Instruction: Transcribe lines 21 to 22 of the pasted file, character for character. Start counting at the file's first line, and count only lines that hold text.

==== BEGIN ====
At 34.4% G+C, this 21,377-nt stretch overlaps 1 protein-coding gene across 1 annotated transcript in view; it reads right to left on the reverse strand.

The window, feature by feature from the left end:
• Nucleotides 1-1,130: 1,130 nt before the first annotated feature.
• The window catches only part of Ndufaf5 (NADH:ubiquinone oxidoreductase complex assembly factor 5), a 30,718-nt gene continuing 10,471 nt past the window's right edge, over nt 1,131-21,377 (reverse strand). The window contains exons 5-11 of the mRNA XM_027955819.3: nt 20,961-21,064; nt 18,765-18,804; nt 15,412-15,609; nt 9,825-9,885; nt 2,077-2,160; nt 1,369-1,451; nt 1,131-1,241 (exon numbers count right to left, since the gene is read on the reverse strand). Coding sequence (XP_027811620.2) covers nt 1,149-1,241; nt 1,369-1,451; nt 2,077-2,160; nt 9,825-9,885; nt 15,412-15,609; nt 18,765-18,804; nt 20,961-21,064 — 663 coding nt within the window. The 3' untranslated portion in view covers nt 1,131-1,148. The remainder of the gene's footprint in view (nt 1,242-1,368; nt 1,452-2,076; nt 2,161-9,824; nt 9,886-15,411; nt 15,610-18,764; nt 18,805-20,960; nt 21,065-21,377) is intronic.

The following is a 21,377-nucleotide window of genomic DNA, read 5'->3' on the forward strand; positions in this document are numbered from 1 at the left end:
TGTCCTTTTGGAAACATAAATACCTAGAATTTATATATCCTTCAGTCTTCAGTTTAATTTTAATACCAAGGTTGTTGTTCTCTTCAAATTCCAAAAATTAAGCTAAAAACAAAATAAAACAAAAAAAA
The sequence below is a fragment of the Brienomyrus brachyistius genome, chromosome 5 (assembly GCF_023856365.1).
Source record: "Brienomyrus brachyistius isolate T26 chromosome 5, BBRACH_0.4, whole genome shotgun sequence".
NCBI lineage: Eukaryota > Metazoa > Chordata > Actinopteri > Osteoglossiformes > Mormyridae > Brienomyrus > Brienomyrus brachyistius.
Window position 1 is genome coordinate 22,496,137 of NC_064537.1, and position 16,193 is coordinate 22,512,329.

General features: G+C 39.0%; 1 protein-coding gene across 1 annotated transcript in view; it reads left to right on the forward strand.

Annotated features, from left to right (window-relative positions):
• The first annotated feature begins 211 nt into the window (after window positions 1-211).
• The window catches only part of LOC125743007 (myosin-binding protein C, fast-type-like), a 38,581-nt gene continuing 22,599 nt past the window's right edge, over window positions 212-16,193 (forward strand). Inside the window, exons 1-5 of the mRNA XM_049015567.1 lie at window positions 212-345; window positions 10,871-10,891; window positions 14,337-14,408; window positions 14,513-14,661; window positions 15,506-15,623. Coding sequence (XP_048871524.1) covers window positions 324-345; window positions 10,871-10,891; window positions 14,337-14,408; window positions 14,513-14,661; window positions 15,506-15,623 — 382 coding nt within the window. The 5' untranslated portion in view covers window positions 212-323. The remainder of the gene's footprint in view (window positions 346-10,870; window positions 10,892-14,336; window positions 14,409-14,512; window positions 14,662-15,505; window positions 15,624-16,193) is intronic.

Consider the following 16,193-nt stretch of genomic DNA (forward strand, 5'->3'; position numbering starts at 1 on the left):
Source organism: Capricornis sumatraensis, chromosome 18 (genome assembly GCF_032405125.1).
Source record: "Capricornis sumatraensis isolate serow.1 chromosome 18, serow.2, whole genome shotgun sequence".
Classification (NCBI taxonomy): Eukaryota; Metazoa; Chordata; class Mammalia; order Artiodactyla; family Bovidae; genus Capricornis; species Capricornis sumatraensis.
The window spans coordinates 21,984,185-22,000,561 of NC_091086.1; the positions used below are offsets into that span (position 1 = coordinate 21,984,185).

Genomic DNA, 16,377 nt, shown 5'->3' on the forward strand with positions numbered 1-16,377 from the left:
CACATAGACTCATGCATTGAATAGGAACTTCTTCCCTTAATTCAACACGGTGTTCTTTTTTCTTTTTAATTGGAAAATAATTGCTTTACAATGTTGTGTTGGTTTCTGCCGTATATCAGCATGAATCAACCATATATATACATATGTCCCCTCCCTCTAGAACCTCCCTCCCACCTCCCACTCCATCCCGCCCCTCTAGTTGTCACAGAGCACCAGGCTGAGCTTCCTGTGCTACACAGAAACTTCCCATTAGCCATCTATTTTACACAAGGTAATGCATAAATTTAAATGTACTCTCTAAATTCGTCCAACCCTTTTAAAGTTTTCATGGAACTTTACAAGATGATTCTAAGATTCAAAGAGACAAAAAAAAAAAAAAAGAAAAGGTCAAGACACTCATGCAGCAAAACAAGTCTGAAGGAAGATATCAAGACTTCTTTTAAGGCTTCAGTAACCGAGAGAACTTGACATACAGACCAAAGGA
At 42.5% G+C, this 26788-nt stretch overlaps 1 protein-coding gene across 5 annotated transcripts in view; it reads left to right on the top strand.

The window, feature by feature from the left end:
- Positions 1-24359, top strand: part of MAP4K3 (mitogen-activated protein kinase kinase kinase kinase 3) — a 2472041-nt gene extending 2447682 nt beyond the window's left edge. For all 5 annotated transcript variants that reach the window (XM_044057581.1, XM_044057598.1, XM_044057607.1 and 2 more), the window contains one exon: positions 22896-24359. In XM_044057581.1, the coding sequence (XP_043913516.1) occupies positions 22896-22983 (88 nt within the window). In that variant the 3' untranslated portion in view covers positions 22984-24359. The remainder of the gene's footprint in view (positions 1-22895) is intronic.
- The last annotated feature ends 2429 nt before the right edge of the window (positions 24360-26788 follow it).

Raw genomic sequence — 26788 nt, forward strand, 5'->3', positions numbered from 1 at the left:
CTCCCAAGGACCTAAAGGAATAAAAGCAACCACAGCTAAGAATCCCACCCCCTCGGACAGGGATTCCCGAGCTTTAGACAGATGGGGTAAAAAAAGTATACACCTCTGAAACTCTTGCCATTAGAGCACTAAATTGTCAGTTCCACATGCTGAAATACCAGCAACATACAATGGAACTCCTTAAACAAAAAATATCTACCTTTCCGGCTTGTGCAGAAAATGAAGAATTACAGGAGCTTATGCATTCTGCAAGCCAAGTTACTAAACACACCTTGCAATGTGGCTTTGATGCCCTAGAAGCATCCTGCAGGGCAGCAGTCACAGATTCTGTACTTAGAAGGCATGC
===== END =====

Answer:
CACATAGACTCATGCATTGAATAGGAACTTCTTCCCTTAATTCAACACGGTGTTCTTTTTTCTTTTTAATTGGAAAATAATTGCTTTACAATGTTGTGTTGGTTTCTGCCGTATATCAGCATGAATCAACCATATATATACATATGTCCCCTCCCTCTAGAACCTCCCTCCCACCTCCCACTCCATCCCGCCCCTCTAGTTGTCACAGAGCACCAGGCTGAGCTTCCTGTGCTACACAGAAACTTCCCATTAGCCATCTATTTTACACAAGGTAATGCATAAATTTAAATGTACTCTCTAAATTCGTCCAACCCTTTTAAAGTTTTCATGGAACTTTACAAGATGATTCTAAGATTCAAAGAGACAAAAAAAAAAAAAAAGAAAAGGTCAAGACACTCATGCAGCAAAACAAGTCTGAAGGAAGATATCAAGACTTCTTTTAAGGCTTCAGTAACCGAGAGAACTTGACATACAGACCAAAGGA
At 42.5% G+C, this 26788-nt stretch overlaps 1 protein-coding gene across 5 annotated transcripts in view; it reads left to right on the top strand.